Gene therapy blocks peripheral nerve damage in mice
Scientists at Washington University School of Medicine in St. Louis have developed a gene therapy that blocks axonal degeneration, preventing axon destruction in mice and suggesting a therapeutic strategy that could help prevent the loss of peripheral nerves in multiple conditions. (2019-01-17)

Study suggests way to attack deadly, untreatable nerve tumors
Genomic profiling of mostly untreatable and deadly nerve sheath tumors led scientists to test a possible therapeutic strategy that inhibited tumor growth in lab tests on human tumor cells and mouse models, according to research in the journal Cancer Cell. When the international team of researchers analyzed complete screens of genes and genetic material in malignant peripheral nerve sheath tumors (MPNSTs), it revealed previously unknown genetic information about the disease. (2018-02-12)

Saving aging nerves from 'big eater' immune cells
Immune cells may contribute to weakness and mobility issues in the elderly by driving nerve degeneration, according to a study of aging mice and biopsies of human nerves published in JNeurosci. In mice, blocking a receptor necessary for the survival of these cells improved the structure of nerves and increased muscle strength. (2018-04-30)

One in six patients with PAD who undergo revascularization readmitted within 30 days
Study finds that more than one in six patients with PAD (a painful condition preventing blood flow to the extremities and vessels outside the heart) who undergo revascularization procedures to restore blood flow to blocked leg arteries and other arteries outside of the heart are readmitted to the hospital within 30 days. (2017-12-04)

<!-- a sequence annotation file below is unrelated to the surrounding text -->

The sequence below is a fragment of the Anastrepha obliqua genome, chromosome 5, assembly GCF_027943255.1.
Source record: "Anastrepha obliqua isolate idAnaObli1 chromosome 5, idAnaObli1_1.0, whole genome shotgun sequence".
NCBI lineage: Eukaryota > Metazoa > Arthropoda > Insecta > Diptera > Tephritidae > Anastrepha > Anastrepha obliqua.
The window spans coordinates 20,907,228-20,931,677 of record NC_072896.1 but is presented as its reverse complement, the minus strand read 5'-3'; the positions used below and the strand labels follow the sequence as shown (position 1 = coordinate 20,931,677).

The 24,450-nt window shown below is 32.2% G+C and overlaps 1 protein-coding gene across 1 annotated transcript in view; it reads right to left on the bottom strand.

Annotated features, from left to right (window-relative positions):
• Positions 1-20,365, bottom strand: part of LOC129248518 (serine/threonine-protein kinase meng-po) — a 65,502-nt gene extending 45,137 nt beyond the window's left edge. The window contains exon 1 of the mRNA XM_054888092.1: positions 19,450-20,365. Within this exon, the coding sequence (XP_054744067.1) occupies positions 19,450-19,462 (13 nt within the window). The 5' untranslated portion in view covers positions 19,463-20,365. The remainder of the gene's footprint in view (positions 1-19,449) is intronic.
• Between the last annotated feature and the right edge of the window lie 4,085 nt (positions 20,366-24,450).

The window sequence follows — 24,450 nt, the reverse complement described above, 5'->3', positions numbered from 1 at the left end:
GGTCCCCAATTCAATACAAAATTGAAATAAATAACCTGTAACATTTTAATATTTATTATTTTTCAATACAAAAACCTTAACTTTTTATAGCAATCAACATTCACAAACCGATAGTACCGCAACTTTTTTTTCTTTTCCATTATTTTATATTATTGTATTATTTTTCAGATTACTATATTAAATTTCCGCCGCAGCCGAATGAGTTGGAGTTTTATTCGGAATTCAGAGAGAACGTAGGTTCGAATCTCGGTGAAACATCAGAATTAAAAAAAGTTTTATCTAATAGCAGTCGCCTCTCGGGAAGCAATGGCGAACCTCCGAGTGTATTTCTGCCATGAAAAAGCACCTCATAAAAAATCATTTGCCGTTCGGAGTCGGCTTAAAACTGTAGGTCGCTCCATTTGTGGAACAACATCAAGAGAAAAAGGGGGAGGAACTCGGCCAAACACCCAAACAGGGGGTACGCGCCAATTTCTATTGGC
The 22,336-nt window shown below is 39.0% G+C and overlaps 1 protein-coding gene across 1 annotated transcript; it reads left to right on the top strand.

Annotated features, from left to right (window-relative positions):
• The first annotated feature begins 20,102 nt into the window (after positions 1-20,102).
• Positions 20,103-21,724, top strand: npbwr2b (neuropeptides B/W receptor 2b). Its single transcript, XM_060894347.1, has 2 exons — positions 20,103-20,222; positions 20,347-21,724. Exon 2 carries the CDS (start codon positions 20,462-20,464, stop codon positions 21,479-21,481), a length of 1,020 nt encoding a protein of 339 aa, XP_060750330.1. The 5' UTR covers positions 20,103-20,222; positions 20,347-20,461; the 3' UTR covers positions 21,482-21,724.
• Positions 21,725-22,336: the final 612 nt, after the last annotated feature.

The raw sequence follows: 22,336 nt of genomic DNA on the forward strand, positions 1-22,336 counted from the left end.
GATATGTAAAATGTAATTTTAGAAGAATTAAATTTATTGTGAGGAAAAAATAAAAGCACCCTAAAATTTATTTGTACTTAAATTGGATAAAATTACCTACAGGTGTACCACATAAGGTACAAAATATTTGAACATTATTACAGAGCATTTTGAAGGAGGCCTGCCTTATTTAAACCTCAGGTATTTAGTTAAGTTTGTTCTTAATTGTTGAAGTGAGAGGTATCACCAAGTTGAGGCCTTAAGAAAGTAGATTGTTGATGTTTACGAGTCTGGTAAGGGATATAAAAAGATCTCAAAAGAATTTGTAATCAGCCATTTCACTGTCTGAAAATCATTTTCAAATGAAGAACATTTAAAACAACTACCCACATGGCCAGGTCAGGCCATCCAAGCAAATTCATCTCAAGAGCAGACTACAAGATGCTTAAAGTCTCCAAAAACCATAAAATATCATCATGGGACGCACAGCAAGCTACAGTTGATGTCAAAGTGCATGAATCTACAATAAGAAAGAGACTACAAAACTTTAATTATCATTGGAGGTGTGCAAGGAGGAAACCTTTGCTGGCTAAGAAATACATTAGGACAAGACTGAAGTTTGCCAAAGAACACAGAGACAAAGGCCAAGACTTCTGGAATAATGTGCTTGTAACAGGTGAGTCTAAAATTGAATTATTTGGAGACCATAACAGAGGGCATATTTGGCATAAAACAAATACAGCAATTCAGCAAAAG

Deep in the fly brain, a clue to how evolution changes minds
A new study sheds light on the mystery of how evolution tweaks the brain to shape behavior. It started with a close look at two Drosophila species and their mating maneuvers. (2018-07-11)

Plant-based or vegan diet may be best for keeping type 2 diabetes in check
A predominantly plant-based or vegan diet may be best for keeping type 2 diabetes in check, not least because of its potential impact on mood, suggests a systematic review of the available evidence, published in the journal BMJ Open Diabetes Research & Care. (2018-10-30)

Pulse wave analysis provides reliable information on heart health in young people
Arterial stiffness is one of the early signs of cardiovascular disease, and arterial stiffening has been observed in children. A recent study suggests that an easy-to-use, non-invasive method can produce reproducible estimates of arterial stiffness in adolescents aged 16-19 years. The results of the study, conducted at the University of Jyväskylä, were published in the journal Clinical Physiology and Functional Imaging. (2018-06-28)

Nanomedicine opens the way for nerve cell regeneration
The ability to regenerate nerve cells in the body could reduce the effects of trauma and disease in a dramatic way. In two presentations at the NSTI Nanotech 2007 Conference, researchers describe the use of nanotechnology to enhance the regeneration of nerve cells. (2007-05-20)